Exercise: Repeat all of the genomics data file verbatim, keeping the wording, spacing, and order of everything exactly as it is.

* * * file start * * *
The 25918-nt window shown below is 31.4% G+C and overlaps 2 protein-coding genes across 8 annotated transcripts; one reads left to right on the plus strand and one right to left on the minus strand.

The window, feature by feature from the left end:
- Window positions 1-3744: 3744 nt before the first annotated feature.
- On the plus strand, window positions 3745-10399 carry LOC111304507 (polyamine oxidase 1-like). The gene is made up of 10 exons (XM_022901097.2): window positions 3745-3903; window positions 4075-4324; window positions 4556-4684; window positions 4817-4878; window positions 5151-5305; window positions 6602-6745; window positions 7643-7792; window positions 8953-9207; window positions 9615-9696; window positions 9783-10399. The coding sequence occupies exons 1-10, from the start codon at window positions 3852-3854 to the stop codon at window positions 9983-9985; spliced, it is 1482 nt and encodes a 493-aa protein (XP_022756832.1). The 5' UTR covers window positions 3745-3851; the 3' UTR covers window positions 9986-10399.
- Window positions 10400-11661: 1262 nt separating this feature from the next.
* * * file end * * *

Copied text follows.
The 25918-nt window shown below is 31.4% G+C and overlaps 2 protein-coding genes across 8 annotated transcripts; one reads left to right on the plus strand and one right to left on the minus strand.

The window, feature by feature from the left end:
- Window positions 1-3744: 3744 nt before the first annotated feature.
- On the plus strand, window positions 3745-10399 carry LOC111304507 (polyamine oxidase 1-like). The gene is made up of 10 exons (XM_022901097.2): window positions 3745-3903; window positions 4075-4324; window positions 4556-4684; window positions 4817-4878; window positions 5151-5305; window positions 6602-6745; window positions 7643-7792; window positions 8953-9207; window positions 9615-9696; window positions 9783-10399. The coding sequence occupies exons 1-10, from the start codon at window positions 3852-3854 to the stop codon at window positions 9983-9985; spliced, it is 1482 nt and encodes a 493-aa protein (XP_022756832.1). The 5' UTR covers window positions 3745-3851; the 3' UTR covers window positions 9986-10399.
- Window positions 10400-11661: 1262 nt separating this feature from the next.